Moto X is as exciting as the Moto G with a healthier spec-sheet and a higher price tag. The smartphone manages to deliver a great performance package with a sturdy and balanced design. With unique features like Active Display and Touchless Control, the handset is worth the money spent. Probably the only few things that annoyed us were the very basic capabilities of the camera and the nanoSIM slot which is still not so prevalent (or popular) in India.
After the acquisition by Google, Motorola launched two Android smartphones which have been doing quite well globally. We’ve already reviewed the Moto G, which was the 'talk of town' and is still one of the most recommended smartphones in the budget category. The Moto X, on the other hand, is the elder brother of the Moto G with slightly better specifications and a comparably expensive price tag.
So is the Moto X worth considering over the Moto G? Read on to find out.
BUILD AND DESIGN
Just the like the Moto G, X is mostly made of plastic which does not necessarily mean that it is of low quality. It does come with changeable back panels, but sadly it isn’t user removable so one has to get it factory-fitted. There is also a special wood-finish back panel which you can buy in two variants (walnut and teak) by paying Rs.2,000 more. We got the plain white version which, by the looks of it, feels pretty good.
The display is a 4.7 inch AMOLED touchscreen panel with a resolution of 1280x720 with Gorilla Glass protection. Yes, the pixel density is lesser than the Moto G, but the Moto X has smaller bezels than its younger sibling. When compared side by side, both the handsets are similar in size although the Moto X is slimmer and lighter in weight.
Above the display we have a front facing camera, the light and proximity sensors, and the earpiece. On the right, we have the power/lock key and the volume control keys in a chrome finish. On the left is the nano SIM card slot (yes you will need a nano SIM, which is a bit annoying), the bottom has the microUSB port and the top has the 3.5mm audio jack. On the back, there is the 10MP camera along with an LED flash, the speaker and a shiny Motorola logo.
If compared to Moto G, X is definitely lighter and doesn’t feel any bigger. Overall the smartphone fits quite well in hand and one-hand operations don’t seem like a difficult task. The touchscreen is very responsive and the touch-vibration feedback is pleasant.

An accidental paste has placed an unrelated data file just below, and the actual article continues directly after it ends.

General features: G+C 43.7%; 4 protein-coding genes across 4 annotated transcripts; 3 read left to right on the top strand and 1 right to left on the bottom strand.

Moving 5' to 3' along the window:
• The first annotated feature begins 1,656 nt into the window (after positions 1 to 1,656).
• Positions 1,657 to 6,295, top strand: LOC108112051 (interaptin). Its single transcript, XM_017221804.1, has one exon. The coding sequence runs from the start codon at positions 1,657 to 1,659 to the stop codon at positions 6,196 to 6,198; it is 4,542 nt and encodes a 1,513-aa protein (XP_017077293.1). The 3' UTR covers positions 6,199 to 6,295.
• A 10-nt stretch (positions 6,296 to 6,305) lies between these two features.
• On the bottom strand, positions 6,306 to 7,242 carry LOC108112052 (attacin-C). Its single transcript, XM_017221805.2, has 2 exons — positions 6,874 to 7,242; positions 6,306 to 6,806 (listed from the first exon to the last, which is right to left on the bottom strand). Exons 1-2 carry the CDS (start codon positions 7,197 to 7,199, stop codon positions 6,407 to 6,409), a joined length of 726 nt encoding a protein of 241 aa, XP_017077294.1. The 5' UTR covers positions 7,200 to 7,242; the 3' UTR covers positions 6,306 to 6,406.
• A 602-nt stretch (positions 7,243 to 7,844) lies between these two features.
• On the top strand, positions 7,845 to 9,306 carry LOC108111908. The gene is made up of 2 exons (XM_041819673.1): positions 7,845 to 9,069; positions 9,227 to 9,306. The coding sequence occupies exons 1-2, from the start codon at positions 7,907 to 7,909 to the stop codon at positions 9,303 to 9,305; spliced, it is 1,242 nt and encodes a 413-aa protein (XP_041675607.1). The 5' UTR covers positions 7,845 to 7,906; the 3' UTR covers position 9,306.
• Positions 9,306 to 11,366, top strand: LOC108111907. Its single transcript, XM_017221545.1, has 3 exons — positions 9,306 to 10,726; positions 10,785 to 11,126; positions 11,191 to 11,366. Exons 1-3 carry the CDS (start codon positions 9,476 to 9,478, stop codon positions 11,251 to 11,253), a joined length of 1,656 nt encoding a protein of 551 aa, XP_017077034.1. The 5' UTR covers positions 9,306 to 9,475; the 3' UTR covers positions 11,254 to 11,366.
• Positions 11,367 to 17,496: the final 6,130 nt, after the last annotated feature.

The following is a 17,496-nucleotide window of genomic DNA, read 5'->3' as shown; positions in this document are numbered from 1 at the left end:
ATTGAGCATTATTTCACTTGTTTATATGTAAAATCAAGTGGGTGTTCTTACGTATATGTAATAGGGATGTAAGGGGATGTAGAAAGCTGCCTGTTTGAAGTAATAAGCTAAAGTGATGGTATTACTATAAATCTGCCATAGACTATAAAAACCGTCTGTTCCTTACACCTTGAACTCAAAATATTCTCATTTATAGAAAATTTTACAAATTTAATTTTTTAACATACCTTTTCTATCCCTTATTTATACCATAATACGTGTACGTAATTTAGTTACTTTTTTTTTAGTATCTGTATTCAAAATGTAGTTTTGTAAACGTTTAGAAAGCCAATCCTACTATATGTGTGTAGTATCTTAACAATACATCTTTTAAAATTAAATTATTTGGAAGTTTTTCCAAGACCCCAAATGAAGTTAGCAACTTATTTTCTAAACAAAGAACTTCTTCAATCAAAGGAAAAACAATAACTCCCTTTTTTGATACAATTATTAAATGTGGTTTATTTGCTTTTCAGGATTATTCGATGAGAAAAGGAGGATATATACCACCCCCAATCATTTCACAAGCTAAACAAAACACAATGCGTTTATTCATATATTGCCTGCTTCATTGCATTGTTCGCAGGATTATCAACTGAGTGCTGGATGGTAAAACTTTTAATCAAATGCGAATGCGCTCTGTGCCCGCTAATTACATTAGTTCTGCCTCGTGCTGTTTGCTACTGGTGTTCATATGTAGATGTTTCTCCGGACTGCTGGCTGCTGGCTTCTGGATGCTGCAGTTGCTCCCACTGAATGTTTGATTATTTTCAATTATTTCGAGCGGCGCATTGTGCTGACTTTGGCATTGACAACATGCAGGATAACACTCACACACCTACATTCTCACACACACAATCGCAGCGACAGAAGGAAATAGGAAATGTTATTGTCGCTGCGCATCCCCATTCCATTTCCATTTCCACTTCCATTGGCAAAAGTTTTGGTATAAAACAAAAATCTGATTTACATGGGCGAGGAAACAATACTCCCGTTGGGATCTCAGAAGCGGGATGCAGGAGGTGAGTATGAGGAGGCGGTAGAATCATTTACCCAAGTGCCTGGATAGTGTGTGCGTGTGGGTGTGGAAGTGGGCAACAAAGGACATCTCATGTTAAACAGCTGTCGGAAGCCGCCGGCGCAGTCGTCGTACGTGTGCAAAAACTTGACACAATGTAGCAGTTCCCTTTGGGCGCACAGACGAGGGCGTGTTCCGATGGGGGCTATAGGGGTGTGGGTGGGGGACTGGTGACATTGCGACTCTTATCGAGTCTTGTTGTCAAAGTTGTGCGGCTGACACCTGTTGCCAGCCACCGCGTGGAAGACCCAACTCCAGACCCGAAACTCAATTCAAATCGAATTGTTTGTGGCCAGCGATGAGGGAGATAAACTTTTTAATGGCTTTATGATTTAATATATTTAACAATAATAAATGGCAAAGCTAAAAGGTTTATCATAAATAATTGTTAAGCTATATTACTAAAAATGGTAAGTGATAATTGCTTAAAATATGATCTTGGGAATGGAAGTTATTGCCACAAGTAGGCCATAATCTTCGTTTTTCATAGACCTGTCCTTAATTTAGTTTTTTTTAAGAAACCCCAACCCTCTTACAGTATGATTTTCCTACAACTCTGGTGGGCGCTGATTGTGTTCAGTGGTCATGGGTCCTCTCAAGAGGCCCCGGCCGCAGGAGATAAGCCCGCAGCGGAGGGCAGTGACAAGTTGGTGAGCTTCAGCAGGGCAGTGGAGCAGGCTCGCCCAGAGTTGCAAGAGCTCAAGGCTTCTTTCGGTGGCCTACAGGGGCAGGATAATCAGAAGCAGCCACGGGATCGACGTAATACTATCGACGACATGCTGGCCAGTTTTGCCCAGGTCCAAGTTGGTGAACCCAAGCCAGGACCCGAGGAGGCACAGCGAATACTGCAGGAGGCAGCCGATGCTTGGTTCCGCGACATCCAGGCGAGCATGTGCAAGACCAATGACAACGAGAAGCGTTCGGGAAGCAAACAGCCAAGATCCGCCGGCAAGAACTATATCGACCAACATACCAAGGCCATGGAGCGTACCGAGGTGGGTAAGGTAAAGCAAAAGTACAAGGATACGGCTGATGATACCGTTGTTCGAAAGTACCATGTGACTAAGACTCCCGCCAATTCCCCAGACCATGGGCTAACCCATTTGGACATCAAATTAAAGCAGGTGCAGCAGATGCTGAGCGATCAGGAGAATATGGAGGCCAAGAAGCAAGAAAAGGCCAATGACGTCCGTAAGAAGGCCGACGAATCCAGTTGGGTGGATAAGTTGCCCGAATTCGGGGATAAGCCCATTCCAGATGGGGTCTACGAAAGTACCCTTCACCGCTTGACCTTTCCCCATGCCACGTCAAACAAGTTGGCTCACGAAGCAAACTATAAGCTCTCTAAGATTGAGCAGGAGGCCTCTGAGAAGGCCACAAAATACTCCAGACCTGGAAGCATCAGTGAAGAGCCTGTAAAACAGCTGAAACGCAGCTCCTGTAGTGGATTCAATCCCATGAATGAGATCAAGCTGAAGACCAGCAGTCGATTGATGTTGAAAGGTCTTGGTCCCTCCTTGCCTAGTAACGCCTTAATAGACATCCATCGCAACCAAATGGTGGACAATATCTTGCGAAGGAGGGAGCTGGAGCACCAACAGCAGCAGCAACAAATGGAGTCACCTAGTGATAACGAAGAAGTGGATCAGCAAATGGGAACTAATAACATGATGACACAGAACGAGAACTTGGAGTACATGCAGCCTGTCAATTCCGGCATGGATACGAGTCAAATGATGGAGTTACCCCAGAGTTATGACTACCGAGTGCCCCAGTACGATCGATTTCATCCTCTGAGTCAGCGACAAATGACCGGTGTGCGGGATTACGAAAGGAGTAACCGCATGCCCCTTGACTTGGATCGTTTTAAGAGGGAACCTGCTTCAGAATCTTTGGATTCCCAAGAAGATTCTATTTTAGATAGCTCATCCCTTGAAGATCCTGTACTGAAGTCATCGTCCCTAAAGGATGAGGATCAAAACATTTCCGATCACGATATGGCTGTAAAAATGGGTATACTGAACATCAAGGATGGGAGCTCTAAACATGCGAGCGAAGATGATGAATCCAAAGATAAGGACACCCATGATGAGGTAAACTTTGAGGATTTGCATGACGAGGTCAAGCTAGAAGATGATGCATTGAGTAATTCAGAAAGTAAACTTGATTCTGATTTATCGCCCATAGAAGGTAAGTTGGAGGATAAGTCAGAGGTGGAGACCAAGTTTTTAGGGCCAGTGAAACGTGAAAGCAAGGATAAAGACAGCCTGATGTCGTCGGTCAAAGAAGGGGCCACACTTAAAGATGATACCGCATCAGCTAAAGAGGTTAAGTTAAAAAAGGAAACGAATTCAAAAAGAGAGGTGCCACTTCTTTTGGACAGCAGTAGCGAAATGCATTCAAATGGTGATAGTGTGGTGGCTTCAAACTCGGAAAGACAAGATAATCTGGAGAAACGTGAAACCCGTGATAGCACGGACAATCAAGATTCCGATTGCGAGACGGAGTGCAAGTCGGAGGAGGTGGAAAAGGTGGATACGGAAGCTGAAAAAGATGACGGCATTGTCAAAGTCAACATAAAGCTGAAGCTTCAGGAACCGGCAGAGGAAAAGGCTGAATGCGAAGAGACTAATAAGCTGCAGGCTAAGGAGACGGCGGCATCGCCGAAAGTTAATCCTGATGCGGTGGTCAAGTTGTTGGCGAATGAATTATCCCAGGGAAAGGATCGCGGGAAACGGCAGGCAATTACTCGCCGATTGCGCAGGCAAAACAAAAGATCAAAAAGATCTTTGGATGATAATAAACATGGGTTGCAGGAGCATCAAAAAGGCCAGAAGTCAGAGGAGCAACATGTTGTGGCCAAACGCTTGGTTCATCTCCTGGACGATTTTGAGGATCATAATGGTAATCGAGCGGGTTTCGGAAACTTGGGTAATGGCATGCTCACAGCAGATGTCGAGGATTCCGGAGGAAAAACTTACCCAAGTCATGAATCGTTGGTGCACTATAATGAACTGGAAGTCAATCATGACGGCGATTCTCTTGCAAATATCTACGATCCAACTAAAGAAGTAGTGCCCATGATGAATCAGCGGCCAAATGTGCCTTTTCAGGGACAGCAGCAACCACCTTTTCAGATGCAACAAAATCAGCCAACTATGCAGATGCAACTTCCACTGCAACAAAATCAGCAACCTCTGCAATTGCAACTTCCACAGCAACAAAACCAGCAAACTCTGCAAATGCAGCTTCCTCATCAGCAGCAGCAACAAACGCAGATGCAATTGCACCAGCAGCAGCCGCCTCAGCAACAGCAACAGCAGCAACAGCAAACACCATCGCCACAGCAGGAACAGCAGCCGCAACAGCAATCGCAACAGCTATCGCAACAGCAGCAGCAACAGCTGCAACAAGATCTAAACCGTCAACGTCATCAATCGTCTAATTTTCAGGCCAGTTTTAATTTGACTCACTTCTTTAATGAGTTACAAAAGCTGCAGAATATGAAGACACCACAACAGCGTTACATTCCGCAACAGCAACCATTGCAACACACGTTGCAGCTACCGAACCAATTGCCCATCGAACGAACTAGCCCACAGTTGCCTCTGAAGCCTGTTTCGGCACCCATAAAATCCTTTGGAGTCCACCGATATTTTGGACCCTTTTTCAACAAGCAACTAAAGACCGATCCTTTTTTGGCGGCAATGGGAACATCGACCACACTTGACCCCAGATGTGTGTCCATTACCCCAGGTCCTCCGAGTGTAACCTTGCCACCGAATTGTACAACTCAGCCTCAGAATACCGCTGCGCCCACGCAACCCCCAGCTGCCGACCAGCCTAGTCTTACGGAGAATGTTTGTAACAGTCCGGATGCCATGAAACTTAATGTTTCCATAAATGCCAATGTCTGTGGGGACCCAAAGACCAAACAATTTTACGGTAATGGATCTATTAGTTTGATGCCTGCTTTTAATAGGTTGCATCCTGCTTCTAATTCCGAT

UI AND PERFORMANCE
Just like the Moto G, X runs on stock Android 4.4.2 with a splash of Motorola wallpapers. Moto X does feature two very useful and exclusive features which make the experience on it worth the money.
First, let’s talk about the Active display feature. This is more of a lockscreen feature where the display stays active and shows you a digital clock. Underneath the clock you get a small circle which notifies you if you have a missed call, a text message or any notifications from the configured apps. What’s more, you can just swipe the notification circle to directly open the app related to the notification.
The other neat feature is the Touchless control. Motorola has integrated basic control functions of the handset with Google Now. You can make calls, send texts, open apps and a lot more by just speaking to your Moto X. This feature does take some time to learn and get used to your voice, but once it's in place, the feature works very well.
Running on a dual-core processor, Moto X sounds like an underpowered device, but it is no slow-poke. The Snapdragon processor is clocked at 1.7Ghz with 2GB of RAM and an Adreno 320 GPU. Quite frankly the SoC provides great performance power. We tested the smartphone’s performance by running some benchmark apps. The results were very promising and we were impressed with what the Moto X had to offer.
Check out the results below:
Moto X didn’t disappoint us in the gaming department as it easily managed to run power hungry games like Real Racing 3, Asphalt 8 and Dead Trigger 2. Even popular games like Subway Surfer and Angry Birds were a piece of cake for the hardware on the Moto X. The 4.7 inch display didn’t seem too big while playing games; to be honest it felt perfect.
The battery on the Moto X comparatively offers one of the best backups on an Android device. In our standard battery test we found that the smartphone is capable of running a full HD video for about 10 hours (after a full 100% charge). This means that the smartphone should give a full day’s charge on a normal usage.
The camera on the Moto X is not something that can give you Lumia-like shots. The camera app is actually very basic and we didn’t see enough settings to fiddle around with. We saw the similar camera UI on the Moto G, which was slightly disappointing. Nonetheless, the camera can take 10MP pictures and is capable of shooting full HD videos.
You do get HDR and panorama features, but controlling exposure or adding filters is not available. Overall pictures come out decent and even pictures in low-light conditions are just usable. Check out some of the sample pictures:
Indoor lighting Low lighting Daylight conditions
If you like shooting pictures occasionally then the camera won't be much of an issue, but for the avid photographer, you might want to give the Moto X a pass.
There isn’t a lot of difference when you look at Moto X and Moto G, but frankly the hardware inside makes a huge difference. The Moto X truly feels better than the G, all due to the slimmer body and a snappier processor. The UI is exactly the same, although features like Active display and Touchless controls give extra points to the Moto X. If you can splurge a bit more than what the Moto G is offered at, then you should consider the Moto X.
Other strong competitors include the Samsung Galaxy Grand 2, Xolo Q3000, Sony Xperia T2 Ultra and even the Gionee Elife E6.
|Release Date:||14 Aug 2013|
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